Simplicity in Household Furnishings
An Argument for Simplicity in Household Furnishings.
¶ In all that concerns household furnishings and decoration, present tendencies are toward a simplicity unknown in the past. The form of any object is made to express the structural idea directly, frankly, often almost with baldness. The materials employed are chosen no longer solely for their intrinsic value, but with a great consideration for their potential beauty. The qualities thus apprehended are traced to their source and then carefully developed by the skill of the craftsman.
¶ In the eighteenth century, the French cabinet-makers created, charming objects suited to the palaces and castles of the old nobility. They revelled in richness of material: In woods brought from countries and colonies difficult of access: in costly gilding and other applied ornament; in fanciful painting which exquisite delicacy of handling alone saved from triviality and insignificance.
¶ But to-day, with the idea of development everywhere dominant, - in the sciences, in educational methods, in a11 that furthers human intercourse, comfort and progress, - we find the mood of the century impressed upon the material and necessary objects by which we are surrounded. Even our beds, tables and chairs, if planned and executed according to the newer and sounder ideas of household art, offer as a lesson taught by their form, substance and finish. We are no longer tortured by exaggerated lines the reasons for which are past divining. We have not to deal with falsifying veneers, or with disfiguring so-called ornament. We are necessarily confronted by substances precious because of their traditional use, their rarity, and the difficulty attending their attainment. We are, first of all, met by plain shapes which not only declare, but emphasize their purpose. Our eyes rest on materials which, gathered from the forests, along the streams, and from other sources familiar to us, are, for that reason, interesting and eloquent. We may, in the arms of our reading-chair, or in the desk before which we pass our working day, study the striking undulations in the grain of oak, ash, elm, or other of our native woods, and in so doing, learn the worth of patient, well-directed, and skilled labour; of that labor which educates; that is: leads out and develops the hidden values and qualities of things too often neglected because they are frequently seen.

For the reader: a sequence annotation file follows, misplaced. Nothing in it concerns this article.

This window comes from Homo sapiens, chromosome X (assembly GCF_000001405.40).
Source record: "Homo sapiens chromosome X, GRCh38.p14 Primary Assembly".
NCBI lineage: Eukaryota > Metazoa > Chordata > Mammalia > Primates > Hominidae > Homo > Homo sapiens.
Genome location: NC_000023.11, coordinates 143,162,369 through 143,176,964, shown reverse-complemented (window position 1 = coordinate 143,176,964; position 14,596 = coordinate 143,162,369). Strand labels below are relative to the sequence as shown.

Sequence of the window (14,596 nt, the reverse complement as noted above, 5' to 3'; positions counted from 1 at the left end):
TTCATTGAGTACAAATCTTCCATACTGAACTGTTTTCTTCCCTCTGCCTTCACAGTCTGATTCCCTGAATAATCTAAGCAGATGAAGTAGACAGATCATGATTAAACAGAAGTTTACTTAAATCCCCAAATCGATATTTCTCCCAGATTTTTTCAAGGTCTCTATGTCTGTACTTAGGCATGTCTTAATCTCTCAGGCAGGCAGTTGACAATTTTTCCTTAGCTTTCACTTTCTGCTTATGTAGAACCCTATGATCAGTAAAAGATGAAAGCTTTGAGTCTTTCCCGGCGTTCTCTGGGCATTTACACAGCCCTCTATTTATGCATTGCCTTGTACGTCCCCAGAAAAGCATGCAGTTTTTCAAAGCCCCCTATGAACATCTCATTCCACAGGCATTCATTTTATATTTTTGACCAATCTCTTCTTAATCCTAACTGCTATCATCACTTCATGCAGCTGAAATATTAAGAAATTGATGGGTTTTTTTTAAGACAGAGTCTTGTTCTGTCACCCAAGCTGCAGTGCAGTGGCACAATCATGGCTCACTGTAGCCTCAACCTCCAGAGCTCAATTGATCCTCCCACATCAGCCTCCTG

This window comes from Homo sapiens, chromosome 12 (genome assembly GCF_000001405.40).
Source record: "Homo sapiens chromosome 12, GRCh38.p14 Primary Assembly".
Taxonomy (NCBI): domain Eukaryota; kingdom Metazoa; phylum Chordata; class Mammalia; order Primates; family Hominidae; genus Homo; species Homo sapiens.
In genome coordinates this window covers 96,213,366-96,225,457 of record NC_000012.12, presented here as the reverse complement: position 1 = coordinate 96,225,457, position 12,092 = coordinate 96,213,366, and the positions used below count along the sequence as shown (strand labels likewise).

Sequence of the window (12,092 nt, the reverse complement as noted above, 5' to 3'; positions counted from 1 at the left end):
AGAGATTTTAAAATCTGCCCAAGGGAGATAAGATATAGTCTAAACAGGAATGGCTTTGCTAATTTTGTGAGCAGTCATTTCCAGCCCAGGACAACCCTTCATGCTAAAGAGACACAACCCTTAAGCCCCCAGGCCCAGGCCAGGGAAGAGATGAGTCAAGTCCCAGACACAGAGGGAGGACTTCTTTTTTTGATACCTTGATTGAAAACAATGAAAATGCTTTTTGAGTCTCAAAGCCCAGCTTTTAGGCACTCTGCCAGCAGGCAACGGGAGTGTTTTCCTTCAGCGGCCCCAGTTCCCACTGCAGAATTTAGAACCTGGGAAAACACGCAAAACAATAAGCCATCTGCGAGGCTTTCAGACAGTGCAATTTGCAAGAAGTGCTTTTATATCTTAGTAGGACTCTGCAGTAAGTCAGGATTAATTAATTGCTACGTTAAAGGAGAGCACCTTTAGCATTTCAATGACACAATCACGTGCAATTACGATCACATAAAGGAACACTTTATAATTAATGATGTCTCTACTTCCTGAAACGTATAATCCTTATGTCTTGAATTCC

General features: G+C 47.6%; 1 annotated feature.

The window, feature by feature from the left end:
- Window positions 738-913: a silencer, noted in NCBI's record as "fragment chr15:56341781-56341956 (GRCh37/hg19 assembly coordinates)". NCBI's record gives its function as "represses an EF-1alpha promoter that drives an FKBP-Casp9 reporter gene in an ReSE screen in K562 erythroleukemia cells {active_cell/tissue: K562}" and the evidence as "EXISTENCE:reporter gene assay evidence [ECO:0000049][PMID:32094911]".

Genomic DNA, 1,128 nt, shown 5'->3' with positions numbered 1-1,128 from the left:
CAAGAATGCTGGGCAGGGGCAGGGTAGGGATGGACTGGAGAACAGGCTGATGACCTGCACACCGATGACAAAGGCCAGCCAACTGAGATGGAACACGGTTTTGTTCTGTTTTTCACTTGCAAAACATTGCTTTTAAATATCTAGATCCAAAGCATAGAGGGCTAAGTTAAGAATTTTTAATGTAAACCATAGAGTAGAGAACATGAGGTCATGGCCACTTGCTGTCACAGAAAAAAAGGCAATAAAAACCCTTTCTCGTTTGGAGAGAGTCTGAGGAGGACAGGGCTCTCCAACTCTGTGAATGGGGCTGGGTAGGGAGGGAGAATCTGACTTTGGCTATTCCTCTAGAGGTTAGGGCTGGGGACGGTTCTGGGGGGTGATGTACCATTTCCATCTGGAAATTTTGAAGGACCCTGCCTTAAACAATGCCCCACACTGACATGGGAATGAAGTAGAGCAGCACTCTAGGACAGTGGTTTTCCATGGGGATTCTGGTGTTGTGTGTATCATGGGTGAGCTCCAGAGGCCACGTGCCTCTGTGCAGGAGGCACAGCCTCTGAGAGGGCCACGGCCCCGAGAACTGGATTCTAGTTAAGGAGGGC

¶ When in the decade of 1870-1880, Oriental art began to receive wide-spread attention in France, and became a favorite topic of conversation in fashionable salons, there were many connoisseurs who denied its claims to consideration. Then it was that M. Thiers, the President of the French Republic, summed up in a single pithy sentence the reasons for the narrow prejudice which refused currency to ideas other than those consecrated by long familiarity.
¶ He declared:
One should not go to Japan with the Parthenon in one's mind.
¶ A similar prejudice has established itself in this country regarding the use of mahogany in the finer pieces of household furnishings. The preference for this wood, founded partially upon its beauty, received a very strong impetus from the connection of the wood and of certain famous cabinet makers with our colonial history, which of late has been so thoroughly treated by American authors, and so thoroughly studied by our patriotic clubs. Consequently, our native products have been neglected and their possibilities overlooked. But it is true that oak, ash and elm, properly treated, possess attractions that yield to those of no other woods. The undulations of their grain, the soft, unobtrusive tones which they assume through skillful polish, the color-play which runs over their smooth surface are qualities which to be appreciated need only to be fairly observed. The intelligent craftsman in our country is now raising our northern woods to a place beside that occupied by the long-admired mahogany.
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